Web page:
Tuesday, September 28, 2010
Posted by Bobby
On Champagne, the debut album from The Shams Band, the Chicago five-piece floats and jangles through genres and imagery in a way that makes them seem both familiar and indefinable, like a place you recognize in a dream. I think that's a great place to be for a young band, somewhere where the audience is constantly reminded of things they like, but never so much so that they are reminded of the same thing twice.
What I really dug about this record, and this band, is it proves that if good songwriters get together (The Shams Band has three) and perform their songs with a unified energy, then the whole will have its own solid identity. By the time I got to the end of the album, I didn't feel the need to categorize it at all - it was just Champagne. The first track, "Lean Into Love," showcases Paul Gulyas' ability to fantastically describe both urban and rural scenes in an inventive and romantic light. I like my folk rock with a side of magic, and I thought the song was a great introduction to just how much flows beneath The Shams Band's earnest good time rock 'n' roll. That theme and poetry are revisited beautifully later in the album on the track "City Swept Away."
The album has Wilco-esque folk rock songs, bourbon-doused blues and even a fantastic Neil Young-meets-Modest Mouse minor chord haunt called "Blue Canal," where the grit and tumble of The Shams Band's styled solos gets some spotlight, too . My personal favorite track on the album is the Motown, almost doo-wop, slow dance tune called "Gently." This song shows just how diverse The Shams Band can be while still remaining true to their signature honest rock 'n' roll. The melodies are complex and gorgeously conceived, the backing vocals are delicate and lovely and the guitar practically oozes moonlight. When Paul sings "'cause so many girls in this crazy cruel world are just taking revenge on someone who left them," and asks the proverbial "girl" to keep his heart gently, he is asking with the wisened voice of a blue collar rock poet who already knows the most likely outcome of his request. But if life weren't so hard on all the poor boys out there, there would be no records like this, that offer the consolation, celebration and stiff drinks needed to get by.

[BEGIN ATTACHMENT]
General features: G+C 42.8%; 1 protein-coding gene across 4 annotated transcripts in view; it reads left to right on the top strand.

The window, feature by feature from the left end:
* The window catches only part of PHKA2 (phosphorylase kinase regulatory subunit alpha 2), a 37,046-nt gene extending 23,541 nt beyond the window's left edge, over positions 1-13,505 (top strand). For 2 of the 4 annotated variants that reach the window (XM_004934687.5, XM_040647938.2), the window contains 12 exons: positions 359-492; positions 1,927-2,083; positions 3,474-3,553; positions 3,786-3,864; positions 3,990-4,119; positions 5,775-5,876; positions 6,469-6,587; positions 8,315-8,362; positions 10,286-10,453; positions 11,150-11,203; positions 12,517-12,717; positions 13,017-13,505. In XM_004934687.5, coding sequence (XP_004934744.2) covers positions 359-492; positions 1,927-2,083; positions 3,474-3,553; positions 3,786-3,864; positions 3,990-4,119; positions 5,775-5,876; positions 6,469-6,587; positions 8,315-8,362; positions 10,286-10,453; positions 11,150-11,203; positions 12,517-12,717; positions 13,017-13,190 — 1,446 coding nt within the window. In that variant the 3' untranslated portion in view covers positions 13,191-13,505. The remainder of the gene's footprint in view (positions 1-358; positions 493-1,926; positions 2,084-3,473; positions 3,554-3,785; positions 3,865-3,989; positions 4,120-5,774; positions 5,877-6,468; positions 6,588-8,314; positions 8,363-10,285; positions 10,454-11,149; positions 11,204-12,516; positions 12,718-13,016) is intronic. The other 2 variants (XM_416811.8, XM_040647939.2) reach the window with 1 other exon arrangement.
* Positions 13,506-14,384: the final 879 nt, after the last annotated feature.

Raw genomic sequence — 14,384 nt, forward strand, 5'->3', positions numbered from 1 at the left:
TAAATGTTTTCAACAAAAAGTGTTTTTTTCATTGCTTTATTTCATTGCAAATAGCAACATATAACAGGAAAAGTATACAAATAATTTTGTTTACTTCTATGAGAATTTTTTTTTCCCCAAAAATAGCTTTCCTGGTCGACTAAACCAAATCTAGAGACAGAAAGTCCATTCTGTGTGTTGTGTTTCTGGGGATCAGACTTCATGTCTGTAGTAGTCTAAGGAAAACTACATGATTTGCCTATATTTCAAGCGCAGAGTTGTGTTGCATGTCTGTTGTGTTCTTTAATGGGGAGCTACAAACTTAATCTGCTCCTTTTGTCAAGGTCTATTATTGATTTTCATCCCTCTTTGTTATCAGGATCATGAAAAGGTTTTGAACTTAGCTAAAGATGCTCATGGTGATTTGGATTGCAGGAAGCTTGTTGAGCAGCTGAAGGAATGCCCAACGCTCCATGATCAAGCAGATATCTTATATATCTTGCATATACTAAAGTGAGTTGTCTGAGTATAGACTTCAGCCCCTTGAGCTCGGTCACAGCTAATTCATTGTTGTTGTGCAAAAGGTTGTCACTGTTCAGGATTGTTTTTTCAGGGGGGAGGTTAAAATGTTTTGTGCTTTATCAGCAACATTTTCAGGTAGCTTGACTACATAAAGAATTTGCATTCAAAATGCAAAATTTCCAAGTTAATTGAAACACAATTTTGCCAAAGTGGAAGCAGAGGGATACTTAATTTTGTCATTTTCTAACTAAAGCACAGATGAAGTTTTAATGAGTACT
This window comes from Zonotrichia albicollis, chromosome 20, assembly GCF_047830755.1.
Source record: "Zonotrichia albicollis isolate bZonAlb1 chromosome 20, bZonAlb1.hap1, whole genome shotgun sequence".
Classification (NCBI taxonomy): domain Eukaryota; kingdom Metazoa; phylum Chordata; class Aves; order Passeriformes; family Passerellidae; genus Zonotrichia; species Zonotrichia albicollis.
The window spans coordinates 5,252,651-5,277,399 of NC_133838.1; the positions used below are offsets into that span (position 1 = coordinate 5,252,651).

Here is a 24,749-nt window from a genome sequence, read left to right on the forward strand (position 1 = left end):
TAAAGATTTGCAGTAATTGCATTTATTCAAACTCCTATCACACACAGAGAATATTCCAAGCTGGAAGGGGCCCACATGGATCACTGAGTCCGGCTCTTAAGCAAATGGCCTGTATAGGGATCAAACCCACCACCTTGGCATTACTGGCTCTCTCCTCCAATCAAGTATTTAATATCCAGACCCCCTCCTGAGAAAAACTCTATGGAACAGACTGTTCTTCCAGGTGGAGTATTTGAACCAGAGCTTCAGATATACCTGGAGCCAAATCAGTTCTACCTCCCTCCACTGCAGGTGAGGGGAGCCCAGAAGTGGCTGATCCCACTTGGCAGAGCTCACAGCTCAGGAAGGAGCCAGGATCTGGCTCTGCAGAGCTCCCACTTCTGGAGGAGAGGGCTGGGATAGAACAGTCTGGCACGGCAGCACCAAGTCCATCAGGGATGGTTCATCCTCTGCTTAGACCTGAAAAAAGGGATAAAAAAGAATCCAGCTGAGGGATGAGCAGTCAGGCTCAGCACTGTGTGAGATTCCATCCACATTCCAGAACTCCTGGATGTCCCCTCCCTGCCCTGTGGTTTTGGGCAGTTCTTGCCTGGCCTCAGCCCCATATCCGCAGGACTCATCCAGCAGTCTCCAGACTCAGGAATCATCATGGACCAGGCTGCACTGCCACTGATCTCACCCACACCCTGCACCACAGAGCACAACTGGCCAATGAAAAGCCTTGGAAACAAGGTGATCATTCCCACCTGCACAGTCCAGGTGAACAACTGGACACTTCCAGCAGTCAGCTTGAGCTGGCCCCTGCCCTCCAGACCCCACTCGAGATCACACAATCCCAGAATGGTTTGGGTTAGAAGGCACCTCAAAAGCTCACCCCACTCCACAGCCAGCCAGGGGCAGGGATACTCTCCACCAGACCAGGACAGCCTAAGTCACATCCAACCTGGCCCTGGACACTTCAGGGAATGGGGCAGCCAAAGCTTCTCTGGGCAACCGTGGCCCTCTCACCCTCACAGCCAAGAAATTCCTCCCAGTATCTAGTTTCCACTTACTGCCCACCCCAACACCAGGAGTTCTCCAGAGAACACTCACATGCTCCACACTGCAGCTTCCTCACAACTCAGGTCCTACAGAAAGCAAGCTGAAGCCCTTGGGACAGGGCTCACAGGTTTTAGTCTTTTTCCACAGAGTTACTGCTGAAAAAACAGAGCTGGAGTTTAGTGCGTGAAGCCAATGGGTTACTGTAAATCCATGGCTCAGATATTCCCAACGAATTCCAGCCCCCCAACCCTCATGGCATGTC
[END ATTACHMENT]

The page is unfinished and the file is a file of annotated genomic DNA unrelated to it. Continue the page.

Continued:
Check out The Shams Band live at one of their upcoming local shows, including October 3 at the EP Theater Garden Festival, November 5 at Elbo Room and December 4 at the Chicago Bluegrass and Blues Festival at Congress Theater.